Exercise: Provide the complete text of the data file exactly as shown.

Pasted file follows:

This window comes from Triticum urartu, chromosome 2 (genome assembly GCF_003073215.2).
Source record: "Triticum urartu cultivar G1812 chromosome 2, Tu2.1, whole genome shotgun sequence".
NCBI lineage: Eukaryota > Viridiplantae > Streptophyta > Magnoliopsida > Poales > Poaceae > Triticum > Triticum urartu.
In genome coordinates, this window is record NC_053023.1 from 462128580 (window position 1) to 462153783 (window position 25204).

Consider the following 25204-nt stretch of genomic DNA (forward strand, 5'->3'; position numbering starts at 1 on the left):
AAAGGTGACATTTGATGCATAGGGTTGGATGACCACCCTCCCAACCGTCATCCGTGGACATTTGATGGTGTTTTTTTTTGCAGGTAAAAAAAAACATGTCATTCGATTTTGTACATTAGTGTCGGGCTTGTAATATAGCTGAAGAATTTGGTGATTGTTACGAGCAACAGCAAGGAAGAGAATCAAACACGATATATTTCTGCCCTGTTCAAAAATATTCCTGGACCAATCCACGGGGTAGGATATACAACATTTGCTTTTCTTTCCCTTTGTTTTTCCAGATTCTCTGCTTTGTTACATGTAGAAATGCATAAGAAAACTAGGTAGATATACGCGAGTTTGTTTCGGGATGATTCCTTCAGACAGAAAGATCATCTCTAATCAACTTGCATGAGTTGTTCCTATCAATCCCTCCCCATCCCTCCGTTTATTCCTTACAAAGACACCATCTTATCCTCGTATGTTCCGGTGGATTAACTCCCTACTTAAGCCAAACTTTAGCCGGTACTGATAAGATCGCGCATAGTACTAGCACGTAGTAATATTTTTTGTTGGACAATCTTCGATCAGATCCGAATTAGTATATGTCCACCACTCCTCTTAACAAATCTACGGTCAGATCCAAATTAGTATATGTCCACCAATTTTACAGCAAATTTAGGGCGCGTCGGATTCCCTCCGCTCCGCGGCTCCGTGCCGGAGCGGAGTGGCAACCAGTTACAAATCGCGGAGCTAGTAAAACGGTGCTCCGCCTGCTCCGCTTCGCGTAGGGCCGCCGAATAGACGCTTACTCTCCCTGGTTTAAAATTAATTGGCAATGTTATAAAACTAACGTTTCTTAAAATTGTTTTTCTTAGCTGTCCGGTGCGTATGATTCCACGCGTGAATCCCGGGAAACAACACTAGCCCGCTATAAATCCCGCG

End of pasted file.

This window comes from Triticum urartu, chromosome 2 (genome assembly GCF_003073215.2).
Source record: "Triticum urartu cultivar G1812 chromosome 2, Tu2.1, whole genome shotgun sequence".
NCBI lineage: Eukaryota > Viridiplantae > Streptophyta > Magnoliopsida > Poales > Poaceae > Triticum > Triticum urartu.
In genome coordinates, this window is record NC_053023.1 from 462128580 (window position 1) to 462153783 (window position 25204).

Consider the following 25204-nt stretch of genomic DNA (forward strand, 5'->3'; position numbering starts at 1 on the left):
AAAGGTGACATTTGATGCATAGGGTTGGATGACCACCCTCCCAACCGTCATCCGTGGACATTTGATGGTGTTTTTTTTTGCAGGTAAAAAAAAACATGTCATTCGATTTTGTACATTAGTGTCGGGCTTGTAATATAGCTGAAGAATTTGGTGATTGTTACGAGCAACAGCAAGGAAGAGAATCAAACACGATATATTTCTGCCCTGTTCAAAAATATTCCTGGACCAATCCACGGGGTAGGATATACAACATTTGCTTTTCTTTCCCTTTGTTTTTCCAGATTCTCTGCTTTGTTACATGTAGAAATGCATAAGAAAACTAGGTAGATATACGCGAGTTTGTTTCGGGATGATTCCTTCAGACAGAAAGATCATCTCTAATCAACTTGCATGAGTTGTTCCTATCAATCCCTCCCCATCCCTCCGTTTATTCCTTACAAAGACACCATCTTATCCTCGTATGTTCCGGTGGATTAACTCCCTACTTAAGCCAAACTTTAGCCGGTACTGATAAGATCGCGCATAGTACTAGCACGTAGTAATATTTTTTGTTGGACAATCTTCGATCAGATCCGAATTAGTATATGTCCACCACTCCTCTTAACAAATCTACGGTCAGATCCAAATTAGTATATGTCCACCAATTTTACAGCAAATTTAGGGCGCGTCGGATTCCCTCCGCTCCGCGGCTCCGTGCCGGAGCGGAGTGGCAACCAGTTACAAATCGCGGAGCTAGTAAAACGGTGCTCCGCCTGCTCCGCTTCGCGTAGGGCCGCCGAATAGACGCTTACTCTCCCTGGTTTAAAATTAATTGGCAATGTTATAAAACTAACGTTTCTTAAAATTGTTTTTCTTAGCTGTCCGGTGCGTATGATTCCACGCGTGAATCCCGGGAAACAACACTAGCCCGCTATAAATCCCGCG